Doing business abroad? Simple faux pas can sink you

In some regions of Asia, it's "a sign of pleasure to belch after a meal," and you "should slurp your noodles as loudly as possible," Zablith says. Business travelers should research chopstick etiquette because it varies among Asian countries. In China, for example, diners pick up the rice bowl and use chopsticks. Koreans do not pick up their rice bowl and usually use a spoon.

When dining in the Middle East, North Africa or other Muslim lands, always use the right hand, because the left "is deemed unclean and disrespectful," Zablith says.

Another caution: "Never turn up your nose at the local delicacy," says Morrison. "It may be the most prestigious item on the menu, which they bought at great expense just for you."

Frequent business traveler Jerry Galiger, of Winston-Salem, N.C., committed a faux pas without saying a word. During his first meeting in France with his United Kingdom-based company, he drank red wine, then switched to white.

"From the expressions of the group, you would have thought I exposed myself," says Galiger, whose company makes storage systems. "I later found out you never go to a white after a red, because you can't enjoy the bouquet of the white after you've drunk a red."

Cultural clashes are not limited to individuals or groups of people discussing or negotiating a business deal. An entire company can suffer from cultural differences. The $36 billion acquisition of the USA's Chrysler by Germany's Daimler-Benz in 1998 was marked by "the most significant cultural clash in the business world in recent memory," Solomons says. The aim of the merger was to create an international automotive behemoth, but it didn't happen. In May, DaimlerChrysler sold the Chrysler group, which reported a $2 billion first-quarter loss this year.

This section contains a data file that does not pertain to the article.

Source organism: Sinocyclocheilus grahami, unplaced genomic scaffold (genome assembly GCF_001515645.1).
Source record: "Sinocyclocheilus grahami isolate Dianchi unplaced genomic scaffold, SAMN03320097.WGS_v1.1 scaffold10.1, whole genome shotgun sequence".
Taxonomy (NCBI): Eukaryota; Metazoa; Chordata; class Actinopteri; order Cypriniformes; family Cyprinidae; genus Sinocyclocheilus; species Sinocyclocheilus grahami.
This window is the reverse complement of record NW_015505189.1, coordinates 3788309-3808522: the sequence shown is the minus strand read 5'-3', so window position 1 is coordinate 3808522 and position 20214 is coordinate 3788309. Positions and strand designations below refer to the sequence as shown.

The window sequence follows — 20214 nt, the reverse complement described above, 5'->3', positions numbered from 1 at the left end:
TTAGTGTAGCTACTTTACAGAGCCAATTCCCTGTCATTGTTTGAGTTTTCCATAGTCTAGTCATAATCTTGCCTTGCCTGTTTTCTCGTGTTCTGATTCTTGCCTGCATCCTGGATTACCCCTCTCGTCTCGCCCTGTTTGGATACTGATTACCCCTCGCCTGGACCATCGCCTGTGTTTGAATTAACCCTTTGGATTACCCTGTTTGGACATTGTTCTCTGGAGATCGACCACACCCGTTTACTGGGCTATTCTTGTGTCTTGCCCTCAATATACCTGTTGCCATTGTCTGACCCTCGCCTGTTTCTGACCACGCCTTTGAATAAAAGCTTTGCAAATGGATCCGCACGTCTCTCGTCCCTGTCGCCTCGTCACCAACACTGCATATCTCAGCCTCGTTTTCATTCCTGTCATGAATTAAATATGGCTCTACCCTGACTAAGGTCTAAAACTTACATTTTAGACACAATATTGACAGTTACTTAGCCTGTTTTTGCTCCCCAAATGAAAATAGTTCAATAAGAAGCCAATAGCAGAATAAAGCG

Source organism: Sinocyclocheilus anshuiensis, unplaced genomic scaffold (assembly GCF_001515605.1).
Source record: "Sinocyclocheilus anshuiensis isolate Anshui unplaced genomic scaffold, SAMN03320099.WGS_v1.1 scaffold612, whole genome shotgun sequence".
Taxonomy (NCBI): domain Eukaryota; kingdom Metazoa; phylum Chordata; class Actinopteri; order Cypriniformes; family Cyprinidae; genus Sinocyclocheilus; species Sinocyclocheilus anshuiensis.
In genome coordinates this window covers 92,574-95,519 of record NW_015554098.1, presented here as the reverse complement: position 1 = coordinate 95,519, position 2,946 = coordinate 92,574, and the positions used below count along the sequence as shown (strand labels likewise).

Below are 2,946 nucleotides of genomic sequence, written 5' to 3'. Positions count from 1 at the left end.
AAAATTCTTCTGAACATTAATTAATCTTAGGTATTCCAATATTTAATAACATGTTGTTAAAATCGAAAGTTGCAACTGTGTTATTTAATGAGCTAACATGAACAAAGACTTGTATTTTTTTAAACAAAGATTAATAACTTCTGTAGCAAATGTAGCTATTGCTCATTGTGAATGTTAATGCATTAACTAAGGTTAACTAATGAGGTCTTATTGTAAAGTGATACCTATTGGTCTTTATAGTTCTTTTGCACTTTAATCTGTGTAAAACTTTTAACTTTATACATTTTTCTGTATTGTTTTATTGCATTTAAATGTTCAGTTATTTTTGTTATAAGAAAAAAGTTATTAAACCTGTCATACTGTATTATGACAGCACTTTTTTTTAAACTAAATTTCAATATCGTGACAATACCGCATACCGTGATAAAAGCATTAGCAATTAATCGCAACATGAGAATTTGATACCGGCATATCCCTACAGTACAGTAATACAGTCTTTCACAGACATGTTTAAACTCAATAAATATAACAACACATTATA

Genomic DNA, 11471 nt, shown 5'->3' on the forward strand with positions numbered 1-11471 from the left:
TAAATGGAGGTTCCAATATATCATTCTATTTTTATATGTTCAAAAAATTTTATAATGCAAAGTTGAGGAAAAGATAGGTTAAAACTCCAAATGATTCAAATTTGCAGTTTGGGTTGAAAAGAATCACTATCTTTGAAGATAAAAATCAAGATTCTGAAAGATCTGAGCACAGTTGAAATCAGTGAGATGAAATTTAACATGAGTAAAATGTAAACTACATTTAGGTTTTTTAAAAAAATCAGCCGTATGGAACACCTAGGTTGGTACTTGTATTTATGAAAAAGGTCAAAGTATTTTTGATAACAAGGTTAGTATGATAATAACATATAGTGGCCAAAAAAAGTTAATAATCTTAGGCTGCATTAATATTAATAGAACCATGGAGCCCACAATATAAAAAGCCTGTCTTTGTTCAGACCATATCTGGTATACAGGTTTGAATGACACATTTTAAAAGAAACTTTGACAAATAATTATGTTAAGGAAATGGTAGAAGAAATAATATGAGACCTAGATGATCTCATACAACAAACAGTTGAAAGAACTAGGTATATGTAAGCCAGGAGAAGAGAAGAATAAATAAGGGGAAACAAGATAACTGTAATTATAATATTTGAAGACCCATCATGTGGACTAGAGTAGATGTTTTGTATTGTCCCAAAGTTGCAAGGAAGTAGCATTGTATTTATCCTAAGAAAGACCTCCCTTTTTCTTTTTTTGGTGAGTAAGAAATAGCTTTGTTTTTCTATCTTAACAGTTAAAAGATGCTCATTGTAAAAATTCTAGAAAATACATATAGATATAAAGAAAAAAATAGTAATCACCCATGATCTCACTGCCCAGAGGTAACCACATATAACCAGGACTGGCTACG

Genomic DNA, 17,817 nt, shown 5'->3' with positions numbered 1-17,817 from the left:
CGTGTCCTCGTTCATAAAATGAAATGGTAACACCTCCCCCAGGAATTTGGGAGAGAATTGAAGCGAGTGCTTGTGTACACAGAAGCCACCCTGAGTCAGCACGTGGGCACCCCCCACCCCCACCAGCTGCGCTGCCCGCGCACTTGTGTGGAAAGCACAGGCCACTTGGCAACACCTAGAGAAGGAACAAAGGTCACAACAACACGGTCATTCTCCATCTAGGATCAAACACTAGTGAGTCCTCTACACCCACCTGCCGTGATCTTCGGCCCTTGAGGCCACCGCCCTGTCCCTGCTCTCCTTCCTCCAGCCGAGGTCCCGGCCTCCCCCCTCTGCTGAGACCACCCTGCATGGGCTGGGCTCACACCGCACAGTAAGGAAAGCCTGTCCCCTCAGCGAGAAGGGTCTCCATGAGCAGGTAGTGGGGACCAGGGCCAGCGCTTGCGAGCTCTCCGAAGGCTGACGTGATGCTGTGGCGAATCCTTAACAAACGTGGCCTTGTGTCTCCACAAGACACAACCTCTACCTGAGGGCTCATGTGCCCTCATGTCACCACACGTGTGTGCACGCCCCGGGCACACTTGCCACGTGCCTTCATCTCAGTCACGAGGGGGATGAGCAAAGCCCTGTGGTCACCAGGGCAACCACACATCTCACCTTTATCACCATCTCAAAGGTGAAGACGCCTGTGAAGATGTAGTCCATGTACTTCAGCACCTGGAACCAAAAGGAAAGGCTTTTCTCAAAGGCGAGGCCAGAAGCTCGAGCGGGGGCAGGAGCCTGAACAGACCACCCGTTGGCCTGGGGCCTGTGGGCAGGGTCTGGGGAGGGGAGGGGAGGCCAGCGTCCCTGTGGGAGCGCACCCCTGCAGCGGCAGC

Culture clash alone doesn't fully explain the failure of DaimlerChrysler, but it was a destructive element apparent from the start. After the merger, German and American executives "spent a lot of time wrangling about the size of the new company's business card," says Jeswald Salacuse, a professor at Tufts University's law and diplomacy school. "Would it follow the small American-size card or the larger size common in Europe?"

The dispute symbolized deeper divisions that prevented the company from becoming a cohesive unit. "Much of the disaster, as they acknowledged, was caused by a basic lack of understanding of each others' national and, by implication, corporate-cultural differences," says Solomons.

Many corporations prevent their employees from sticking their feet in their mouths by educating them about foreign customs, manners and culture. Houston businessman Mickey David says he always studies a country's cultures and customs before going. His health care company offers online courses and other information to employees before they visit other countries. Susan Jacobsen, who works for a Washington law firm and has planned international business meetings in the past 10 years, suggests www.executiveplanet.com. She says the website had such tips as, "The French will revert to English if they see you floundering."

Such resources can be valuable for non-travelers, because the business world is confronting an "etiquette learning curve" for new technologies, says Sue Fox, author of Business Etiquette for Dummies. The electronic devices that permit instant communication also open the door to offending people in other countries. "Behave just as if you are having a face-to-face conversation with them," Fox warns.

Learning the customs and culture of a foreign country "signals respect for the other side, and respect is important in developing a business relationship," says Tufts' Salacuse. "The fact that you haven't learned the history and the customs raises questions about the sincerity of how committed you are to doing business in the country."

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